I was woken up at 3.15am by pinging Facebook requests to mark myself safe after ‘The Attack in London’ and vibrating messages asking if I was alive and well.
The recent spate of attacks, from the tragedy of Westminster and the horror of Manchester to the devastation of the Ramadan attacks in Baghdad were of little consequence to me. Usually, I furtively check updates as the news unfolds, shielding the boys from a part of world that I wanted to protect them from, but ignorance isn’t always bliss.
If you follow our IG @littlelondoners you would have seen that we had been in Borough Market, just hours before the attack we had lunch at Rabot 1745, for this months food edit, we wandered the stalls, talking with stakeholders and taking advantage of the samples on offer. Only for somewhere that isn’t just a part of London, but my London. The London that I have created for my boys, that I promote at every opportunity, for my bubble to be burst a few hours later by a senseless and heinous act. As I read theaccount of what had happened, I realised that I couldn’t protect the boys forever and in these uncertain times, the best thing I can do as their parent is to prepare them for the uncomfortable truth, that it could have been us.
As I worries over how I was going to break the news to my sensitive and innocent boys, who lives in a world where the worst thing imaginable was to not be invited to a birthday party. I was reminded of the well-known Fred Rogers’ excerpt:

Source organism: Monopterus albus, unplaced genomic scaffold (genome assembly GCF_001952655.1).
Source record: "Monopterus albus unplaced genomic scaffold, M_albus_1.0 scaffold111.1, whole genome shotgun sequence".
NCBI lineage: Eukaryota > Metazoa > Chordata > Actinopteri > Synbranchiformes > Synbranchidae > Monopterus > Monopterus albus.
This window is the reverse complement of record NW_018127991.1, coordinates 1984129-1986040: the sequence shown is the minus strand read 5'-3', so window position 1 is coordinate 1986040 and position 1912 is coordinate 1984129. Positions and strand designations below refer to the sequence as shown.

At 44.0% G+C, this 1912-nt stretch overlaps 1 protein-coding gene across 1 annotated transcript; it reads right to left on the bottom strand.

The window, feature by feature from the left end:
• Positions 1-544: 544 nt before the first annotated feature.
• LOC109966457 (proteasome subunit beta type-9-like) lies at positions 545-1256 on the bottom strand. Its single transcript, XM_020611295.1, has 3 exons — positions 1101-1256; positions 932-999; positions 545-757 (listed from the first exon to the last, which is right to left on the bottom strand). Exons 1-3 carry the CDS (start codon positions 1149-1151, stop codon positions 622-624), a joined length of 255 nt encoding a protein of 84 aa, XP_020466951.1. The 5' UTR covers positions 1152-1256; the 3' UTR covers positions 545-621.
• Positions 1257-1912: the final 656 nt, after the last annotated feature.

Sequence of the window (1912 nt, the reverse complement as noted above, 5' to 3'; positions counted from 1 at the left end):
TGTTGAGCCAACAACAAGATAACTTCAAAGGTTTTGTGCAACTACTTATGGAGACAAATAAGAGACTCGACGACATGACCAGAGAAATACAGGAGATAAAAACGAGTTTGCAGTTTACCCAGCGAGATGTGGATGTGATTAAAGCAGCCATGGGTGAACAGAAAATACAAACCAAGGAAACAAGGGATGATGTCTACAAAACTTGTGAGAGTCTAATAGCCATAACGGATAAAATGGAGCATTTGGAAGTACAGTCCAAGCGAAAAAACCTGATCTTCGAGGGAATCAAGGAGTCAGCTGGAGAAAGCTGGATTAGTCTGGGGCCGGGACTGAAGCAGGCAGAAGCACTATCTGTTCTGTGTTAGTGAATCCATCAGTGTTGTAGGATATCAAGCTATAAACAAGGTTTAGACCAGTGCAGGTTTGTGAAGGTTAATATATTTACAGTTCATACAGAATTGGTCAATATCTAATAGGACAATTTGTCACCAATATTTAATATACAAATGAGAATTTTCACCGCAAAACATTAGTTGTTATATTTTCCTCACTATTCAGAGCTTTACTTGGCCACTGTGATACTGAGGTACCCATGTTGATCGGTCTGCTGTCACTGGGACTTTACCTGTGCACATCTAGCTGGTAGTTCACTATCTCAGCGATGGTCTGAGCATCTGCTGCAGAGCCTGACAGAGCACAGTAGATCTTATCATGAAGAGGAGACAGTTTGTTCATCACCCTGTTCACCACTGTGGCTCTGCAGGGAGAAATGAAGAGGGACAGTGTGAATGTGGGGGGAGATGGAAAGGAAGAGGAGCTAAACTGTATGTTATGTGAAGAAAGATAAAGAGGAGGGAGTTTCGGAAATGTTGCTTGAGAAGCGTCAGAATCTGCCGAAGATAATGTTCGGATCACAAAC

There was something else my mother did that I’ve always remembered: “Always look for the helpers,” she’d tell me. “There’s always someone who is trying to help.” I did, and I came to see that the world is full of doctors and nurses, police and firemen, volunteers, neighbors and friends who are ready to jump in to help when things go wrong.
With that in mind, I sat with them both in the morning and we looked at the photos I had taken of them the day before. I asked them what they had liked, what they had enjoyed about their day and then I gently broke the news. They are only 4 and 2, so avoiding too many details I explained that a very unhappy person had hurt a lot of people where we had been that day, some of them had died (they are familiar with this concept after my mother lost her battle with cancer last summer) but most of them where in hospital getting better. We talked about the different type of people that help us; police officers, paramedics and firefighters. Although initially concerned, I was able to reassure them that if anything bad happened there would always be somebody around to help, they should always look for somebody they recognise as being a ‘helper’.
It was not as difficult a conversation as I had anticipated, I know that I will probably and unfortunately need to have similar and more detailed conversations in the years to come, but I am grateful that I could shift the focus from the bad to the good. To persevere their innocence and the magic of London as seen through a child’s eyes, I would not have been able to do so without our ‘helpers’, the emergency services responders, the volunteers opening their homes to those displaced by the attack, without them I wouldn’t be able to have had a positive and reassuring conversation with them, for that I am glad.